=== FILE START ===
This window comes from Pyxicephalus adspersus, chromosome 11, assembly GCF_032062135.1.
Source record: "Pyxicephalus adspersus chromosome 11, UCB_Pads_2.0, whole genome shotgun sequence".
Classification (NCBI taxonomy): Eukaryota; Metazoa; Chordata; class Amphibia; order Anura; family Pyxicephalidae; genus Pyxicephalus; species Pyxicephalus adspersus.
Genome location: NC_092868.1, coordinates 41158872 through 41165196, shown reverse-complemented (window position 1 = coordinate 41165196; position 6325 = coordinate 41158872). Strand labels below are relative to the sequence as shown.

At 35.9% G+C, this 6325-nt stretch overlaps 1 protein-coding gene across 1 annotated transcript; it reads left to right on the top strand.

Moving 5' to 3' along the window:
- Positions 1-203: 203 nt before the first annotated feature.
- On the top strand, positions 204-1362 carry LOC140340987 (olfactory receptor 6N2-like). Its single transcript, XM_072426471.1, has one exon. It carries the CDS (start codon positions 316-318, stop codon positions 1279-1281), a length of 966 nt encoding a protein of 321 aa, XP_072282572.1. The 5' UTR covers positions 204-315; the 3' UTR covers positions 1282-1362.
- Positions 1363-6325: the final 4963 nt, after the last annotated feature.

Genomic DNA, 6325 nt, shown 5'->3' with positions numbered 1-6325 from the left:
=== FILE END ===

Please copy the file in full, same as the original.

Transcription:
This window comes from Pyxicephalus adspersus, chromosome 11, assembly GCF_032062135.1.
Source record: "Pyxicephalus adspersus chromosome 11, UCB_Pads_2.0, whole genome shotgun sequence".
Classification (NCBI taxonomy): Eukaryota; Metazoa; Chordata; class Amphibia; order Anura; family Pyxicephalidae; genus Pyxicephalus; species Pyxicephalus adspersus.
Genome location: NC_092868.1, coordinates 41158872 through 41165196, shown reverse-complemented (window position 1 = coordinate 41165196; position 6325 = coordinate 41158872). Strand labels below are relative to the sequence as shown.

At 35.9% G+C, this 6325-nt stretch overlaps 1 protein-coding gene across 1 annotated transcript; it reads left to right on the top strand.

Moving 5' to 3' along the window:
- Positions 1-203: 203 nt before the first annotated feature.
- On the top strand, positions 204-1362 carry LOC140340987 (olfactory receptor 6N2-like). Its single transcript, XM_072426471.1, has one exon. It carries the CDS (start codon positions 316-318, stop codon positions 1279-1281), a length of 966 nt encoding a protein of 321 aa, XP_072282572.1. The 5' UTR covers positions 204-315; the 3' UTR covers positions 1282-1362.
- Positions 1363-6325: the final 4963 nt, after the last annotated feature.

Genomic DNA, 6325 nt, shown 5'->3' with positions numbered 1-6325 from the left: